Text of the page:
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Title: Development of ultrasound-guided gene therapy to the sheep fetus
Author: David, A. L. M.
Awarding Body: University of London
Current Institution: University College London (University of London)
Date of Award: 2006
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Fetal gene therapy may treat genetic diseases before significant organ damage, target stem cell populations and avoid immune sensitisation. Candidate diseases include cystic fibrosis, haemophilia and lysosomal storage disorders. This thesis developed ultrasound-guided delivery of viral vectors to the sheep fetus for treatment of these diseases. For haemophilia B treatment we delivered adenovirus vectors containing the p-galactosidase reporter gene (adlacZ) or the human factor IX gene (adhFIX) by ultrasound guidance to the early gestation sheep fetus, when it is considered to be pre-immune. Intraperitoneal injection allowed the earliest time point for gene delivery, achieved the highest hFIX levels and the most localised p-galactosidase expression. Therapeutic hFIX levels were detected after intramuscular and intra-amniotic delivery suggesting that these are potentially alternative sites for therapeutic gene expression. For each route examined, no humoral immune response was observed to the transgene, although antibodies to the adenovirus vector were identified. We achieved intravascular delivery via umbilical vein injection therapeutic hFIX levels were detected. We developed ultrasound-guided transthoracic injection of the mid-gestation fetal trachea for cystic fibrosis treatment, p-galactosidase expression, measured by ELISA, was low after delivery of adlacZ vector alone, but increased 10 fold when the vector was complexed with DEAE dextran. Pretreatment of the fetal airways with sodium caprate increased expression by 90 fold the effect of the two agents was synergistic. Perflubron instillation following vector injection redistributed transgene expression from the large to the small airways. We developed ultrasound-guided fetal intragastric injection and achieved widespread transgene expression throughout the gastrointestinal epithelia after adlacZ vector delivery. For brain manifestation of lysosomal storage disorders we injected adlacZ vectors to the fetal ventricles under ultrasound guidance. Transduction of the choroid plexus was seen. Future application of integrating vectors such as lentivirus may allow for long term therapeutic correction and induce immune tolerance to the transgene.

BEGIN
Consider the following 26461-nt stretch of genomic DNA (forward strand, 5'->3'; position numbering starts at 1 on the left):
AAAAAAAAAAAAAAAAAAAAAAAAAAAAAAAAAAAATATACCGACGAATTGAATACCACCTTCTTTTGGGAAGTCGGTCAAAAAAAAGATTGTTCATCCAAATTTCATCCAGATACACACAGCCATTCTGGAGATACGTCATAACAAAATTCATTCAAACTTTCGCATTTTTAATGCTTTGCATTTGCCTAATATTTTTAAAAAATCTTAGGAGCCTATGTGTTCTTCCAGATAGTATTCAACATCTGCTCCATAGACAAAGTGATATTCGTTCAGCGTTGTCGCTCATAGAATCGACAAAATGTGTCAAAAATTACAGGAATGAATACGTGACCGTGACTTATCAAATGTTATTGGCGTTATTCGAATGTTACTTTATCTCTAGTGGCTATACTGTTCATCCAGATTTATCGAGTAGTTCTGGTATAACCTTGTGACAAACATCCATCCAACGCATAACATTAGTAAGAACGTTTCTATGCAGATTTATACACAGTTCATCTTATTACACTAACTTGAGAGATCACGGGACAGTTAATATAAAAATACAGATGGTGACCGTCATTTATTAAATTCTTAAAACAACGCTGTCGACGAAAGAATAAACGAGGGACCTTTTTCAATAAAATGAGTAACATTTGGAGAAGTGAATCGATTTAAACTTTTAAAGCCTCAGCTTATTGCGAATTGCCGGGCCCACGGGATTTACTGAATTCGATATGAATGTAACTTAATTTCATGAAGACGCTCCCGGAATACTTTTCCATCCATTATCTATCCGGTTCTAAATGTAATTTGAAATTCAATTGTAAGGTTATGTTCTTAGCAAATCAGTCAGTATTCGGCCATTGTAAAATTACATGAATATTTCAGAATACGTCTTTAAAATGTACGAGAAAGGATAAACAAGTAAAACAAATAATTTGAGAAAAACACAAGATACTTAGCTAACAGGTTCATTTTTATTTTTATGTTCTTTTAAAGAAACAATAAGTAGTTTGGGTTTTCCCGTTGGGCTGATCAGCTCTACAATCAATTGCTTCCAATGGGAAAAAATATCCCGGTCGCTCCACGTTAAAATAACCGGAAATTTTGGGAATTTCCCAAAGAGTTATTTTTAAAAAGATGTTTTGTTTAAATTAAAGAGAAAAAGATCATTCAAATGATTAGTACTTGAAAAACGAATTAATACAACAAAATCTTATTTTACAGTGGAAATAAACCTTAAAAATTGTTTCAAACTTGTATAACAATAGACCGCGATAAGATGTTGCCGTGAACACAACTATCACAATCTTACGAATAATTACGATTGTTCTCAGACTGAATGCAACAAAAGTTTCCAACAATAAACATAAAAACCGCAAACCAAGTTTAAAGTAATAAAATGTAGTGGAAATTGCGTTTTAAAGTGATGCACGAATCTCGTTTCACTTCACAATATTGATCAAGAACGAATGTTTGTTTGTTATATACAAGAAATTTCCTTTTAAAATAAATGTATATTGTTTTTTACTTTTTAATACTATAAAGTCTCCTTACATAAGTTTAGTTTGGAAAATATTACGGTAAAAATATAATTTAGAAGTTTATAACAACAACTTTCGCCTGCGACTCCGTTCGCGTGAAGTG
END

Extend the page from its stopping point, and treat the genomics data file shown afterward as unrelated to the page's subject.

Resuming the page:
Supervisor: Not available Sponsor: Not available
Qualification Name: Thesis (Ph.D.) Qualification Level: Doctoral
EThOS ID:  DOI: Not available